Hedge Fund Billionaire Slams Democracy, Says The "Tyranny Of The Majority Is An Unhealthy Development"Submitted by Tyler Durden on 05/27/2016 14:38 -0400
In his latest letter to investors, OakTree Capital's Howard Marks goes political (slamming Trump's tariffs and Bernie's minimum wage machinations), shedding some blinding light on the economic reality of America, the dismal failure (and increasing impotence) of central bankers, and the ongoing "tryanny of the majority" warning that if everyone wants to tax-the-rich, soon there will be no rich to tax. As he concludes, short-term fixes simply cannot create wealth out of thin air (see Venezuela), as Churchill once said "for a nation to try to tax [or stimulate or devalue] itself into prosperity is like a man standing in a bucket and trying to lift himself up by the handle."
There’s no respite in sight.
“If you run out of chips, you are out of the game.”
"The market is manic depressive and it swings from seeing only the positives to seeing only the negatives," notes the world’s biggest distressed-debt investor, Howard Marks, but for now, as Bloomberg reports, the extremes (in risk pricing and sentiment) that usually signal opportunity (or capitulation) are not present. As Guggenheim's Scott Minerd warns, "wholesale panic" is what's needed before the market turns, and as RBS notes, "1,800 might come pretty quick."
"Security prices are not low. I wouldn’t say high, but full. So people are thinking cautiously but they’re acting bullish and they’re behaving in a pro-risk fashion. While investor behavior hasn’t sunk to the depths seen just before the crisis, in many ways I feel it has entered the zone of imprudence... The market is not an accommodating machine. It will not go where you want it to go just because you need it to go there."
When the word 'bloodbath' just doesn't quite sum it up, distressed debt investors's bonuses have been obliterated in 2015. Despite seeking safety away from oil and coal companies, one trader exclaimed, the pain is "like cancer, it's spreading throughout the body," as every industry from materials to retail and industrials has collapsed... though, as Bloomberg reports, some investments stood out in their awfulness.
With at least 83 percent of these companies' operating cash being spent on debt repayments - the highest on record - the renewed collapse in crude oil prices of the last month has renewed focus on the tidal wave of defaults that the credit market is increasingly pricing in (and stocks not).
The current surge in deflationary pressures is not just due to the recent fall in oil prices, but rather a global epidemic of slowing economic growth. While Janet Yellen addressed this "disinflationary" wave during her post-meeting press conference, the Fed still maintains the illusion of confidence that economic growth will return shortly. Unfortunately, this has been the Fed's "Unicorn" since 2011 as annual hopes of economic recovery have failed to materialize.
- Compare: S&P 500 Futures Advance After U.S. Stocks Ignored Global Rally (BBG)
- And contrast: Global Stock Rally Grinds to a Halt (BBG)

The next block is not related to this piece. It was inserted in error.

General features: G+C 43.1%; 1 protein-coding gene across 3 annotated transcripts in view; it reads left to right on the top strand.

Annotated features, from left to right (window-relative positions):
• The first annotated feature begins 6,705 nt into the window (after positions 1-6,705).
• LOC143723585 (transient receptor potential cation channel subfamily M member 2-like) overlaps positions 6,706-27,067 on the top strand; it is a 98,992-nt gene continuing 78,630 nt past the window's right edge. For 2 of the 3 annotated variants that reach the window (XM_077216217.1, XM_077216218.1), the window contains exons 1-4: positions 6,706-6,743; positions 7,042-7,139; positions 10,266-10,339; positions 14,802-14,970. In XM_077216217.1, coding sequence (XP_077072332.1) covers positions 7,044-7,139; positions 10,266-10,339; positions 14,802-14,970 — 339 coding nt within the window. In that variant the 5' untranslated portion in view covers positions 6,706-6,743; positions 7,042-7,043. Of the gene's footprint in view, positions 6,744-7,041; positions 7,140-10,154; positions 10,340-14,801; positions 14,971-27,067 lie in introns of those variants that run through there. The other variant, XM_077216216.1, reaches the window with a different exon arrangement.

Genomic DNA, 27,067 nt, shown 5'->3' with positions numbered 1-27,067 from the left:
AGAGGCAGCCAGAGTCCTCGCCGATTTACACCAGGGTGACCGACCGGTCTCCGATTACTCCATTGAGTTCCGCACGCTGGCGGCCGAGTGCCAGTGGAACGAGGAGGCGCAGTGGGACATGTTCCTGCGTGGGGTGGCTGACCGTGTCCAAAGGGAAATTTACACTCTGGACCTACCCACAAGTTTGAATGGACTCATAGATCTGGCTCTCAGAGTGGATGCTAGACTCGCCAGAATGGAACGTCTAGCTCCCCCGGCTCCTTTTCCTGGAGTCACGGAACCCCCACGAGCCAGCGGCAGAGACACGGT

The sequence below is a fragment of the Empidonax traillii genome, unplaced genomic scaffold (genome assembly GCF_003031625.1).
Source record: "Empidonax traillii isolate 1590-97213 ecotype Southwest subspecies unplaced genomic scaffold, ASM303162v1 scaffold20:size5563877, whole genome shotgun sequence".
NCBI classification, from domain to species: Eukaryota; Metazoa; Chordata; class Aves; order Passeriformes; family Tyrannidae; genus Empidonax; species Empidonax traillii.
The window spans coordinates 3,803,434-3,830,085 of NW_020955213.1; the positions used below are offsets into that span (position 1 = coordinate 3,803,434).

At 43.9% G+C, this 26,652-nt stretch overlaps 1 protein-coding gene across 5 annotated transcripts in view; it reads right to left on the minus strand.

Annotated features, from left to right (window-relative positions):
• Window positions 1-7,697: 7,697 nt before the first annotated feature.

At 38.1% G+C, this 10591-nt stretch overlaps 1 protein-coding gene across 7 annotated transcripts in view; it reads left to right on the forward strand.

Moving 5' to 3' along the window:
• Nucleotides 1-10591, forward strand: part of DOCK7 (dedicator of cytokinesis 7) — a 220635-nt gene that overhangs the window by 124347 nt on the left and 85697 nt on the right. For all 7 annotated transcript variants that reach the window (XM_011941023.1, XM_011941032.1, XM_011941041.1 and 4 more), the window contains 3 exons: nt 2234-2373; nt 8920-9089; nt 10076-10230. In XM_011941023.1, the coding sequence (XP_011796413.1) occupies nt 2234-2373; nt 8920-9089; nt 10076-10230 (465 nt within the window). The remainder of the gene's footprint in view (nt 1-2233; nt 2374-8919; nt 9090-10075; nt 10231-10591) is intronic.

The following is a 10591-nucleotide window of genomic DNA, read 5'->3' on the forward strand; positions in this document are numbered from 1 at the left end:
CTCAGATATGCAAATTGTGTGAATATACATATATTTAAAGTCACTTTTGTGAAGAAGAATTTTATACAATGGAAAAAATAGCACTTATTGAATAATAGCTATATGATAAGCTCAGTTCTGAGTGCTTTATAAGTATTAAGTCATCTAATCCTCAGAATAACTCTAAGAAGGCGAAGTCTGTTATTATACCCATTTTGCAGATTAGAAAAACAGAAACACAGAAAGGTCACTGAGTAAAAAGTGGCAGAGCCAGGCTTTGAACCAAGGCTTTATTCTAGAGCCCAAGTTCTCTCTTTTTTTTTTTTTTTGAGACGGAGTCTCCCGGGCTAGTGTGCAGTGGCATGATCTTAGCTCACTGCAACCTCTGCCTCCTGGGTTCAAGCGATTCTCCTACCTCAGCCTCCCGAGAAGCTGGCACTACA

- And be very confused: Global Stocks Lower on U.S. Interest Rate Uncertainty (WSJ)
- Hilsenrath: Fed Wavers on September Rate Rise (WSJ)
- Time for more QE: Abe Adviser Says Next Month Good Opportunity for BOJ Easing (BBG)
- Brazil downgraded to junk rating by S&P, deepening woes (Reuters)
- Kiwi dollar tumbles after New Zealand cuts interest rates (Reuters)
- Unhappy Voters Shake Up Presidential Race (WSJ)
- China stock exchanges step up crackdown on short-selling (Reuters)
- China Dethroned as World’s Most Liquid Stock Market After Curbs (BBG)
- Xiaomi retakes the smartphone lead in China as Apple slips (Engadget)
- Impact of EPA’s Emissions Rule on Industry to Vary (WSJ)
- Citadel’s Ken Griffin Leaves 2008 Tumble Far Behind (WSJ)
- Greece says expects bailout deal by Aug 18 (Reuters)
"If investors want complete safety, they can't get much income, and if they aim for high income, they can't completely avoid risk. It’s much more challenging today with rates being suppressed by governments. This is one of the negative consequences of centrally administered economic decisions. People talk about the wisdom of the free market – of the invisible hand – but there’s no free market in money today. Interest rates are not natural."
"They are going to be toast. It will be one of our first levels of shorting the moment we start to see cracks, because it’s ripe with retail, emotional investors."
While investor behavior hasn't sunk to the depths seen just before the crisis, Oaktree Capital's Howard marks warns, in many ways it has entered the zone of imprudence. "Today I feel it's important to pay more attention to loss prevention than to the pursuit of gain... Although I have no idea what could make the day of reckoning come sooner rather than later, I don’t think it’s too early to take today’s carefree market conditions into consideration. What I do know is that those conditions are creating a degree of risk for which there is no commensurate risk premium."
By failing to prepare, you are preparing to fail
Liquidity is plentiful when you don't care about it and scarce when you need it most